Resting at night depends on getting to sleep easily and staying asleep. Aside from insomnia, one of the sleep disorders that can make it difficult to fall asleep is restless legs syndrome (RLS). What is this condition and what are the major causes of RLS? Frequent bouts of restlessness in your legs may require treatment, so what are the options? Learning if you have RLS and finding an effective therapy will certainly help you to sleep better.
Restless legs syndrome, or RLS, is a commonly experienced but infrequently discussed condition. It may affect up to 20% of adults. It typically involves an uncomfortable or disagreeable feeling in the legs that occurs at night while sitting or lying, with an urge to move that is relieved by movement. The feeling may be described as a restlessness, an electrical sensation, like bugs are crawling under the skin, or even as a deep ache. It often affects the legs, but may affect the arms or any part of the body. Though it frequently occurs at night or in the evening, it may occur during the day, especially during prolonged sitting like on a flight or long car ride. As the name "restless legs syndrome" does not always characterize the symptoms completely, it has been more recently referred to as Willis-Ekbom disease, acknowledging the original doctors who described it.
No matter what you call it, RLS can really impact your ability to sleep. If you feel like bugs are crawling under your skin, and you have to constantly shift your legs so that you do not have the sensation, you can imagine that this might make it tough to relax and sleep. Many people who suffer from the condition have to get up and walk around to make the symptoms subside. This will delay sleep onset, and may contribute to feelings of insomnia. In order to understand how to relieve this, it is important to consider the major causes.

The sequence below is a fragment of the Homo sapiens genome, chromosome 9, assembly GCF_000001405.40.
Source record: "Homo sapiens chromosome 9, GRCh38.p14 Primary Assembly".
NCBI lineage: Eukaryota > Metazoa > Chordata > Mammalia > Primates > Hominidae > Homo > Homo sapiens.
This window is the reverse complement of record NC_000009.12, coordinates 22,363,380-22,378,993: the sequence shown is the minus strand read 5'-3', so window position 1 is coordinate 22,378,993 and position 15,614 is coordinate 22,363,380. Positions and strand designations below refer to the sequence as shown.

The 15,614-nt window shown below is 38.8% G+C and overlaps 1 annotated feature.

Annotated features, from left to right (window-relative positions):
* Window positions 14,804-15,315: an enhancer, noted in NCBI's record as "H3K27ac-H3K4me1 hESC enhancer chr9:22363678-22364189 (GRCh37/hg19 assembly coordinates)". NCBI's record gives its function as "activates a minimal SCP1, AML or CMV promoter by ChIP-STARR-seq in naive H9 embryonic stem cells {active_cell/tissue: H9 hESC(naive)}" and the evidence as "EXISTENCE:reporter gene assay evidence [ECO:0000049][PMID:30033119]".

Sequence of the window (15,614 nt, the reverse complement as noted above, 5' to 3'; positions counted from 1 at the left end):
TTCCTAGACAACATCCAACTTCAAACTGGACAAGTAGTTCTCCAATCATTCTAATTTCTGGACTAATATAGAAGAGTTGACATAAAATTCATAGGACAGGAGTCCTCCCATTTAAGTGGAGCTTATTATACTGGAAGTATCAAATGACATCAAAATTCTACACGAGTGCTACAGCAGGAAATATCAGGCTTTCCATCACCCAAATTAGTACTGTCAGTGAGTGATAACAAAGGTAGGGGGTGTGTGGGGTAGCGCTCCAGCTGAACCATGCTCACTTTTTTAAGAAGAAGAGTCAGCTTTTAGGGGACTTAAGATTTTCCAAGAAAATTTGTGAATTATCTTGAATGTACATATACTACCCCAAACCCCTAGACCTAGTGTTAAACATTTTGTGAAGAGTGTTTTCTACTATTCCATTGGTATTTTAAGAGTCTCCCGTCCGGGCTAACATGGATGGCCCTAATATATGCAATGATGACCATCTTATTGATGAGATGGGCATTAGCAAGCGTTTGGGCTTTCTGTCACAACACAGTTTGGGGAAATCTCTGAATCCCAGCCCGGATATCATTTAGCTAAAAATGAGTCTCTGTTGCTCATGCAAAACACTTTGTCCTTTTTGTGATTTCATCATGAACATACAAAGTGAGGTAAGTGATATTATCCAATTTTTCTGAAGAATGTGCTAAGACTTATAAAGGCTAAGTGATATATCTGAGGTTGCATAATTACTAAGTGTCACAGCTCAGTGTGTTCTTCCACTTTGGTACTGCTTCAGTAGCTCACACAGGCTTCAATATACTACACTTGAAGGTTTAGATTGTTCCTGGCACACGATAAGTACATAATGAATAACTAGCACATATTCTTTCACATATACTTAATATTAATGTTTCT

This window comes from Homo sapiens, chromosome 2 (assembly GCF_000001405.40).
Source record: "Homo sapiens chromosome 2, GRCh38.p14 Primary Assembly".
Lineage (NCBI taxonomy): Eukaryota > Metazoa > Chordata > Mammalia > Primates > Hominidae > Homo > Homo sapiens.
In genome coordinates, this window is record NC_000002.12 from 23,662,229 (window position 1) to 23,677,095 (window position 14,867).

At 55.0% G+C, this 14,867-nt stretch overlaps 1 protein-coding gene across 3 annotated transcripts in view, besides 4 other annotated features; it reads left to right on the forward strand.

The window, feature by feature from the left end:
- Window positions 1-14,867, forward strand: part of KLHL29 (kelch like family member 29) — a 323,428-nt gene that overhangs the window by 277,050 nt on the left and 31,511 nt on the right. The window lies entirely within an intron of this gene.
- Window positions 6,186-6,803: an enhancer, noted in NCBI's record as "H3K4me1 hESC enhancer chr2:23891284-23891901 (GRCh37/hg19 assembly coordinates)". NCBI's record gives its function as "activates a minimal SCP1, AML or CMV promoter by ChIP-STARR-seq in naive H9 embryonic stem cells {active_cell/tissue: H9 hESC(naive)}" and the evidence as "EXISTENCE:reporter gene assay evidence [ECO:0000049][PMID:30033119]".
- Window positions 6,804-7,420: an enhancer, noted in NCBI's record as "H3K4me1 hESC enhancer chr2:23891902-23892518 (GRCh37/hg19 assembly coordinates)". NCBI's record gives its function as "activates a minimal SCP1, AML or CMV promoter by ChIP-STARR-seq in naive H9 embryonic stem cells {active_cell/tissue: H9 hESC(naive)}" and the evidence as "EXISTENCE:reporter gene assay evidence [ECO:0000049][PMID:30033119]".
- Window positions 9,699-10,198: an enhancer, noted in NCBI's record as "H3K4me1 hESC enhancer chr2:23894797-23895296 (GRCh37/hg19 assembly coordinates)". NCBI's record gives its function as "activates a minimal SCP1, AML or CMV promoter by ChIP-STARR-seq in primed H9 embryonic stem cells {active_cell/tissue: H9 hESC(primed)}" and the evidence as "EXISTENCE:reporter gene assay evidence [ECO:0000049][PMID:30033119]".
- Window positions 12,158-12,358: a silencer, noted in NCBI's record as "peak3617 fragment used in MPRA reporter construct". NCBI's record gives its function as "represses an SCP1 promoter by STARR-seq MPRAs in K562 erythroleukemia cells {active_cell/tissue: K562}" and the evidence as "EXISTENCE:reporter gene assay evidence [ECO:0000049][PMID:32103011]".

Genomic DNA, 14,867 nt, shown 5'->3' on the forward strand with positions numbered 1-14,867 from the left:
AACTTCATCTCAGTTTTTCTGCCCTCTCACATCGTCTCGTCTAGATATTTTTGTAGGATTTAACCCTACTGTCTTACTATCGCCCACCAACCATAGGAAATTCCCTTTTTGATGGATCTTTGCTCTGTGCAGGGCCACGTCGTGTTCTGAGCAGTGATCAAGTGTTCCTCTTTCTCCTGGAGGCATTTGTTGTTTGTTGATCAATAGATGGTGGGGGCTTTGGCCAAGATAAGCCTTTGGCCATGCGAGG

Restless legs syndrome may be primary or idiopathic. This means that it is not due to another known medical cause or that the underlying cause is simply unknown. For the vast majority of people, this is the best description of why RLS is occurring. There are, however, some recognized causes of RLS that can be reversed. The known causes of RLS include:
- Iron Deficiency
- End-stage Kidney Disease
- Multiple Sclerosis
- Parkinson's Disease
- Rheumatic Disease
- Varicose Veins
Aside from these major causes, there are other conditions that seem to be associated with RLS. Obesity is by far the most common. Others include hypothyroidism, high blood pressure, and heart disease. Problems with the nervous system can contribute such as peripheral neuropathy, lumbosacral radiculopathy, or spinal stenosis. Diet can also contribute, including vitamin deficiencies, excessive caffeine intake, and low blood sugar (typically among diabetics on medications).
How do you know if you have RLS? The diagnosis is based only on symptoms. There is no testing required. Movement of the legs during sleep can be captured with a sleep study. These periodic limb movements of sleep (PLMS) are often associated with RLS. These are not, however, diagnostic of RLS. Restless legs syndrome is about the sensation, not the movement. Someone can have PLMS without having any symptoms of RLS, and thus would not be diagnosed with RLS. This is because PLMS may result from other conditions as well, including sleep apnea. If you do not have symptoms of RLS, even with PLMS on a sleep study, you do not need evaluation or treatment of RLS. It is sufficient for a sleep doctor to determine if you have RLS based solely on a proper history.
Once it is determined that you have RLS, it is often useful to check an iron level in the blood called ferritin. If this is low, oral iron supplementation may be recommended. If there is another contributing cause, this should be treated as appropriate. Residual symptoms can be treated with multiple effective medications.
If you have restless or uncomfortable feelings that disrupt your ability to fall asleep at night, you should see a sleep specialist. After a careful interview, you can discuss whether treatments for RLS may help quiet your restless legs and help you to sleep better.
Check out the entire series, "How to Sleep Better in 30 Days."
- What Is Restless Legs Syndrome?
- Causes of Restless Legs
- Treatment of RLS
- What Is Augmentation in RLS?
- Reasons Why You Can't Sleep